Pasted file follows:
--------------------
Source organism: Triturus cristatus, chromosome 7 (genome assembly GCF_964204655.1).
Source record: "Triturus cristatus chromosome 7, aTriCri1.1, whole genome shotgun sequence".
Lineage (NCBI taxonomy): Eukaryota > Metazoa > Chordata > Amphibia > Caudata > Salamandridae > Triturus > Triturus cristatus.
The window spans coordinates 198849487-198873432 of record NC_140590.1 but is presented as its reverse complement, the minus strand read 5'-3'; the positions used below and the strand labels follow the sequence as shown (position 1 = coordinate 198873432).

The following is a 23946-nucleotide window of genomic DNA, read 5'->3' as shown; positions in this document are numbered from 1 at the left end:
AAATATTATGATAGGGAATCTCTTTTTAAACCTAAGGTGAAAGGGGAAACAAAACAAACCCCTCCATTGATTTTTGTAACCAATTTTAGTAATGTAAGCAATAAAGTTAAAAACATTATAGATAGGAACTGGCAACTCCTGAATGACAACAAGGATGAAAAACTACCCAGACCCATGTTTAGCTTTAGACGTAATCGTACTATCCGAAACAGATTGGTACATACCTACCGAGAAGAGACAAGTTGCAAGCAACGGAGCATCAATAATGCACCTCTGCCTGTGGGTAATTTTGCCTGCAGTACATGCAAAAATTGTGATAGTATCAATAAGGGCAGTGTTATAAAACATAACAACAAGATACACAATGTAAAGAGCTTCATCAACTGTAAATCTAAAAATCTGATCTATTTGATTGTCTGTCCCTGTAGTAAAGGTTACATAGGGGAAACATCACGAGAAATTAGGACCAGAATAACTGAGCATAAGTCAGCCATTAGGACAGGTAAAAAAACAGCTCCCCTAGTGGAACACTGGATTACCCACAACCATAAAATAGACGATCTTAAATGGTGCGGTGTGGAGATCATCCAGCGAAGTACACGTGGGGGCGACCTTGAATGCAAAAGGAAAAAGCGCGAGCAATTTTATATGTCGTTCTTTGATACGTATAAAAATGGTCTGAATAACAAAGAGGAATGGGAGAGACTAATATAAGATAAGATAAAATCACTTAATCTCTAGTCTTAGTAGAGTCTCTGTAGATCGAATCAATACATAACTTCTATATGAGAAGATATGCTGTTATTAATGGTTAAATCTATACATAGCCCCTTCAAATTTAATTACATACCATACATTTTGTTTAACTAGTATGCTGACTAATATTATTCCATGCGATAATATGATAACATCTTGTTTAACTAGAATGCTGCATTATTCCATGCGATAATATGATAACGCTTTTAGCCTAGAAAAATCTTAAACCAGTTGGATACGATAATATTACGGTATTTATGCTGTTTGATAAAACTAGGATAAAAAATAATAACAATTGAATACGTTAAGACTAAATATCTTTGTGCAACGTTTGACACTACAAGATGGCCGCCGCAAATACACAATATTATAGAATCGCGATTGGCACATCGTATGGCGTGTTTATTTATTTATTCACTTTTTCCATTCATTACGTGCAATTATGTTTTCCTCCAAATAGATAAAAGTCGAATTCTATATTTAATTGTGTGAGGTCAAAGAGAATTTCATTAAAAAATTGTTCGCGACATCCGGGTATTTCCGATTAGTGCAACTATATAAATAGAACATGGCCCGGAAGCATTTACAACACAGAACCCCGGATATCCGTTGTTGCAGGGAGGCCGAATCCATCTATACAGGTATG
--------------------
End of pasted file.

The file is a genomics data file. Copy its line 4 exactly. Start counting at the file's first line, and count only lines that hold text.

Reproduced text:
The window spans coordinates 198849487-198873432 of record NC_140590.1 but is presented as its reverse complement, the minus strand read 5'-3'; the positions used below and the strand labels follow the sequence as shown (position 1 = coordinate 198873432).